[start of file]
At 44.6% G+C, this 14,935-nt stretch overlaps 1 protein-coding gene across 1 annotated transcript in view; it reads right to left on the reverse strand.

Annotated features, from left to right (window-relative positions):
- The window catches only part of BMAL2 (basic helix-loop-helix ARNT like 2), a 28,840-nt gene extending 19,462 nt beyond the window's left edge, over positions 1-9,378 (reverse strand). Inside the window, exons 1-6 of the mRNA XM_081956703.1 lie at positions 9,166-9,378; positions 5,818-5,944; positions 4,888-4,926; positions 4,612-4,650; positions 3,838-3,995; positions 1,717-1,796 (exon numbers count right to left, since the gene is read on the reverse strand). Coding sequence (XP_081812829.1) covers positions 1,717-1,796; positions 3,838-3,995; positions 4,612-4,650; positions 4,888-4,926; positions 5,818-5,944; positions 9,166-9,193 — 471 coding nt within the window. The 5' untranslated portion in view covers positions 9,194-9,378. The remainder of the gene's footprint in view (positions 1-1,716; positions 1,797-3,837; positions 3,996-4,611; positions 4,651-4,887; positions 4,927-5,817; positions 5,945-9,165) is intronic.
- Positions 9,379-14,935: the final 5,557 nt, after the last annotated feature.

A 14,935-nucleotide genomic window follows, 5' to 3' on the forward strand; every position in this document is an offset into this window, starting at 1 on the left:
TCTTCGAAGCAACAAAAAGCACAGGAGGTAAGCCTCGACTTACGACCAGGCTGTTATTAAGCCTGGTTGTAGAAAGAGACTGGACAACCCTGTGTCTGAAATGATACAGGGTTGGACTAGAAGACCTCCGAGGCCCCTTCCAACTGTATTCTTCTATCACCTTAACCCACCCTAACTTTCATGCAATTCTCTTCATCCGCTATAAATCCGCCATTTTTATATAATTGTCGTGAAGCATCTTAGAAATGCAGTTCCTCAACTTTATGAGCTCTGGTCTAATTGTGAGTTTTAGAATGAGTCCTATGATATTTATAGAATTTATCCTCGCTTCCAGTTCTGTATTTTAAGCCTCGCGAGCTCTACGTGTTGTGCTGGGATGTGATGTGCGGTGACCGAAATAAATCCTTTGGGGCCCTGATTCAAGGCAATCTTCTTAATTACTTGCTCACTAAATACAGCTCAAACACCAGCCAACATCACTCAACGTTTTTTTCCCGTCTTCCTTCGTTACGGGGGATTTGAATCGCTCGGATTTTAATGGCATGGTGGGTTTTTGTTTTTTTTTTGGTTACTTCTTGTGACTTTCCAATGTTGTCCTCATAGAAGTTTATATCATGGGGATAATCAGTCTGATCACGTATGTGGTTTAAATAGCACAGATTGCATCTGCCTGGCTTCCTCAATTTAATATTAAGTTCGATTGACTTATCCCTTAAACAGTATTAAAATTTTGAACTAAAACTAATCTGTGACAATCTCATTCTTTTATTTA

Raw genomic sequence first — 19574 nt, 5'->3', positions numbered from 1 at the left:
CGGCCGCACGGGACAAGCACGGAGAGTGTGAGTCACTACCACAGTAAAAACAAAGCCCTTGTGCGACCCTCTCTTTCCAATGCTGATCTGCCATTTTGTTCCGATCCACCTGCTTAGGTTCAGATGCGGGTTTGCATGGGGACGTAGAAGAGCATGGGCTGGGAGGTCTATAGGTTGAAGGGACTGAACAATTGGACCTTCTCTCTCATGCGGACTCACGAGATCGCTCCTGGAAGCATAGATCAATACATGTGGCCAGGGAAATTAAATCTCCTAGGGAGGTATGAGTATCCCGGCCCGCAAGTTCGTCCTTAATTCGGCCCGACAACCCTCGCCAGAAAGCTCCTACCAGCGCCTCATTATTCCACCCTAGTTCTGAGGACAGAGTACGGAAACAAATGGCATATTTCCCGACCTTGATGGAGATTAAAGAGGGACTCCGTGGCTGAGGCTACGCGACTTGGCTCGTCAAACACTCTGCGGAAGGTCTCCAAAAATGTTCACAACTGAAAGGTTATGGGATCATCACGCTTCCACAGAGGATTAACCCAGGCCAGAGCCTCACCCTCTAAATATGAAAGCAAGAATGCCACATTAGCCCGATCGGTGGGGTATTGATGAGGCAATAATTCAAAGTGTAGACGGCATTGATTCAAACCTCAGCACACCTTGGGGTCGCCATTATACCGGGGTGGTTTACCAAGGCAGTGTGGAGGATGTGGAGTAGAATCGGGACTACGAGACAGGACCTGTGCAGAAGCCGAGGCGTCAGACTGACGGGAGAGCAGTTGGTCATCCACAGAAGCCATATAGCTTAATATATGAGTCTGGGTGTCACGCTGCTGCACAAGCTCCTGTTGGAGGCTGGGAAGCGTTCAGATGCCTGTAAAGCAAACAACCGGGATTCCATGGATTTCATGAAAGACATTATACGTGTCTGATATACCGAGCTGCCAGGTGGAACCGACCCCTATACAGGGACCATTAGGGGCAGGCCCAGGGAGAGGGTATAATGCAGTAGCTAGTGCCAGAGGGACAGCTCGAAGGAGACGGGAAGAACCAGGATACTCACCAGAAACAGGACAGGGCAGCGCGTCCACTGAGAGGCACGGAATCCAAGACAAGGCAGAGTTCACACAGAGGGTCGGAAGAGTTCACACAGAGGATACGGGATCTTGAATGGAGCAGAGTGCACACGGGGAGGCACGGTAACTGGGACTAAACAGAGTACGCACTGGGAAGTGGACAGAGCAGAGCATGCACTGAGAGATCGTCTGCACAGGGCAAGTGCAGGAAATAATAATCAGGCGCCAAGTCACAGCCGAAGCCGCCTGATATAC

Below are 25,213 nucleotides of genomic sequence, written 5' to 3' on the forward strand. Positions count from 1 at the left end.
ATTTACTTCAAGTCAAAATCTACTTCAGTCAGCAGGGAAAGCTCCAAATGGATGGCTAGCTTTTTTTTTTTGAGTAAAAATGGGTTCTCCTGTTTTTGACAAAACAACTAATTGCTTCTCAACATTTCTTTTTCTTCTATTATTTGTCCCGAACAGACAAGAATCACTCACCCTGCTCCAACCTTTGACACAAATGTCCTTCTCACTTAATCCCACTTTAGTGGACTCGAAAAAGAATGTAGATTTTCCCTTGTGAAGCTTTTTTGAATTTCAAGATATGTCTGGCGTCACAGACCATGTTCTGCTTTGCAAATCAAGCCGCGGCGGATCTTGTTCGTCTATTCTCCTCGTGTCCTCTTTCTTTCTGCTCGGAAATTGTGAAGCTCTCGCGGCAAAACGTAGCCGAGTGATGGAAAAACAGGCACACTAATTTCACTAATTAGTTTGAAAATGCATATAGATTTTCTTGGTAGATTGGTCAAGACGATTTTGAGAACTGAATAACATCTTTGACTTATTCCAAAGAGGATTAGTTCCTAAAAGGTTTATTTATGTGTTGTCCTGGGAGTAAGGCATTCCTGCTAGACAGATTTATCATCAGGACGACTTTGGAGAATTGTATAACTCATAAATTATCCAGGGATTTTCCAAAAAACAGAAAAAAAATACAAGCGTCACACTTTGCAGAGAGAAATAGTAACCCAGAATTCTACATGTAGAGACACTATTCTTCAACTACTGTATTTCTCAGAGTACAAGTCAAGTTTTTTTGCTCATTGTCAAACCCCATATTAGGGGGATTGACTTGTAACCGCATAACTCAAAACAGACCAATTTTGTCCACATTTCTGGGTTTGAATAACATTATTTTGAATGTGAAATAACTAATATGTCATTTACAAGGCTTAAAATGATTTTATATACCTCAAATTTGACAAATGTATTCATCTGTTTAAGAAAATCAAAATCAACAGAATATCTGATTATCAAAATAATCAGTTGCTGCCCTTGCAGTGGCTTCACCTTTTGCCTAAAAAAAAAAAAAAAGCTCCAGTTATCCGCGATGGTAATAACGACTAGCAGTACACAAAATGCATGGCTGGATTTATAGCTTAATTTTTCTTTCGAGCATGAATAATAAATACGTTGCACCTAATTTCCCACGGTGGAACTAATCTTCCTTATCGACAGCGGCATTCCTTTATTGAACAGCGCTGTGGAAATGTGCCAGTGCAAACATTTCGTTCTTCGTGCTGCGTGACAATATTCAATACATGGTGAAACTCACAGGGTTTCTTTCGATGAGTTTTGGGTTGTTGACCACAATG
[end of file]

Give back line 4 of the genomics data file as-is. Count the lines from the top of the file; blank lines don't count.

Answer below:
- Positions 9,379-14,935: the final 5,557 nt, after the last annotated feature.